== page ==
Genetically modified organisms have a difficult time establishing stable populations in marine environments, but if they are able to live long enough, they can potentially change the ecosystem structure and function among communities (Sobecky, 1996). This creates a time frame that should be considered for GMOs and their ability to create impacts (whether they be negative or positive) in these aquatic ecosystems. When genetically modified crops are introduced in headwater streams, there is a different decompostition rate for GM crops than non-GM crops. These changes in decompostition can impact the food supply as well as the housing for the organisms that are being altered. Axelsson’s (2010) lab discusses how genetically modified trees have slightly slower rates of decomposition. This is important because many organisms, like insects, inhabit plants as use plants as thier home. If the leaf litter quality changes because of GMO plants having increased mass than non GMO plants, this could have an effect on the species richness of insects inhabiting those plants. This, in turn, could impact the population dynamics of the ecosystem as well as surrounding ecosystems (Axelsson 2010). If we change the population density of one species of insects, this affects predators of these insects as well.

Plants in freshwater ecosystem provide habitat ares for many insects.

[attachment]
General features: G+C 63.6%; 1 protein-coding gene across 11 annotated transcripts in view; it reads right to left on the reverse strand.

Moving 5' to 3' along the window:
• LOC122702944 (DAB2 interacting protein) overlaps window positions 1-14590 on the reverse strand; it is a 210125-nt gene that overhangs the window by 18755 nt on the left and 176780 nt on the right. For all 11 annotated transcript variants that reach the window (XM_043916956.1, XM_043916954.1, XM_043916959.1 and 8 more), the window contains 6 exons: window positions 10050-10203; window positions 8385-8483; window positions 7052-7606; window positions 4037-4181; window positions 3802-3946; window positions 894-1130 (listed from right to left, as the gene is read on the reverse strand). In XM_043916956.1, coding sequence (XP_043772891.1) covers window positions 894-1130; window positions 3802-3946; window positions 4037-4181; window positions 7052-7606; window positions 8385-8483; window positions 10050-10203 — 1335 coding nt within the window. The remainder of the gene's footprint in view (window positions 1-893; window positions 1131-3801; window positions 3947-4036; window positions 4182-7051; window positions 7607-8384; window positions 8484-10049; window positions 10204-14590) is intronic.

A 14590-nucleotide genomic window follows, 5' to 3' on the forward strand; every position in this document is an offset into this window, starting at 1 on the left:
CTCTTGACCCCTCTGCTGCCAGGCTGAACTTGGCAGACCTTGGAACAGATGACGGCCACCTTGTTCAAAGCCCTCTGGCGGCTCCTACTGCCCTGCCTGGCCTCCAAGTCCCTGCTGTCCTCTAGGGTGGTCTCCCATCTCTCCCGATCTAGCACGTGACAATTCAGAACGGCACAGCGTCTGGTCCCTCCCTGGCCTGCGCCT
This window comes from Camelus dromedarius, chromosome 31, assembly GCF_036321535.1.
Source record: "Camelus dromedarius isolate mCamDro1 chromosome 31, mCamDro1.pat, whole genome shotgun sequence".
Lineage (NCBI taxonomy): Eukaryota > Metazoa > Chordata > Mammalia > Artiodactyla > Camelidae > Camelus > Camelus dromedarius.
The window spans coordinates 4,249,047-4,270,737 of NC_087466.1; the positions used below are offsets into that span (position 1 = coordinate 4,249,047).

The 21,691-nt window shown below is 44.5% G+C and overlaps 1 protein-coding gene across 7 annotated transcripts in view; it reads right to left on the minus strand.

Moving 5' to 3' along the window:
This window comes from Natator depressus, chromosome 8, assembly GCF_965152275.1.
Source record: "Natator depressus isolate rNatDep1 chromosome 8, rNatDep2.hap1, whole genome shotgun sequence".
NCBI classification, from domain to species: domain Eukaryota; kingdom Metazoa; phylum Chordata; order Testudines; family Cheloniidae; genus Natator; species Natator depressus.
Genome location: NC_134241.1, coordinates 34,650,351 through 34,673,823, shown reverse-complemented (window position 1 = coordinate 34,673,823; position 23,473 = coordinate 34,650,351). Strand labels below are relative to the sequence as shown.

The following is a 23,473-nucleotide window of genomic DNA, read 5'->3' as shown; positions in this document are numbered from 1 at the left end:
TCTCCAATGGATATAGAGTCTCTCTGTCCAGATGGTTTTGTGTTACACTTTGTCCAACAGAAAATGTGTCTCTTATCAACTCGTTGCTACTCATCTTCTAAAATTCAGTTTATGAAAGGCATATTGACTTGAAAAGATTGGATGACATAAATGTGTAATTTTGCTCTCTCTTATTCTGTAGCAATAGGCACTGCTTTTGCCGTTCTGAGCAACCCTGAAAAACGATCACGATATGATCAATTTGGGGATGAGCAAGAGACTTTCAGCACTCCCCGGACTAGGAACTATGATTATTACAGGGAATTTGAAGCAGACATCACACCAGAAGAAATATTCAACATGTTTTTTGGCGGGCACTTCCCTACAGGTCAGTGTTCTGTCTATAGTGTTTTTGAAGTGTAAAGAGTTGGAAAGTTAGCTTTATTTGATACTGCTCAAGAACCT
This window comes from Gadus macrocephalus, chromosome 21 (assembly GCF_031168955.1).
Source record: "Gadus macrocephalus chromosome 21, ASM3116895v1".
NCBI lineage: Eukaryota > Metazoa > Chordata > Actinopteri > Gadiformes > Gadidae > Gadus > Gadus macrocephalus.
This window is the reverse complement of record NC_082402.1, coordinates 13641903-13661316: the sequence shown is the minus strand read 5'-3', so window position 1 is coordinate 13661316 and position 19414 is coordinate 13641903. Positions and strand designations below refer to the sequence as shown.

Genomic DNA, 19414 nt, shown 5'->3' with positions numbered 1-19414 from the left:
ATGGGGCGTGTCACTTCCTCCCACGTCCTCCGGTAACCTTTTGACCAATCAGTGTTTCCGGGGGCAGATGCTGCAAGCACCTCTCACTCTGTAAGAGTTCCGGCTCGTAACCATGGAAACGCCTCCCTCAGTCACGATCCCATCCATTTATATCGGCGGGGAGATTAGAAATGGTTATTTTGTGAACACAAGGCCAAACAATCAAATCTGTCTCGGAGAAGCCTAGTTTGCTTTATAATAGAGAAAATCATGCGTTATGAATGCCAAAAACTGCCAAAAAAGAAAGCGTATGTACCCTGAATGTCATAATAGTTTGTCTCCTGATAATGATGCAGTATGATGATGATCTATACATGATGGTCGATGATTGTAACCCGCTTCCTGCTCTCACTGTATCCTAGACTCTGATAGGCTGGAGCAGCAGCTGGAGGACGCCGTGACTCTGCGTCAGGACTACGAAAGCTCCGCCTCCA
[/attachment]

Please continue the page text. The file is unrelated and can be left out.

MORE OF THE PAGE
Further GM plant effects on organisms are studied in O'Callaghans (2005) lab. This study discusses the endotoxin (Bt) trait that is commonly used to create an insect resistant plant. If cross pollination occurs or the Bt trait is transferred to non-GMO plants in the aquatic ecosystem, the modification can happen on an uncontrollable level. This means wild (non-target) plants may become insect resistant leading to negative effects on insect population density. As discussed previously, many insects are prey to other organisms that depend on them as a food source. Little is known on the occurrence of gene transfer in the wild, so further research is needed to fully determine the impacts of these crops. Studies have been done on controlled crops where GM strains from one farm appeared in non GMO plants of a nearby farm. This is an example where cross pollination occured causing genes from the GM crops to pollinate with surrounding crops causing them to become genetically modified (Schiemann, 2003) . However, if the runoff from GMO farms ever reached aquatic ecosystems, these BT endotoxins would be transferred to the wild plats, and a drastic change in their numbers as well as their direct consumers would be expected.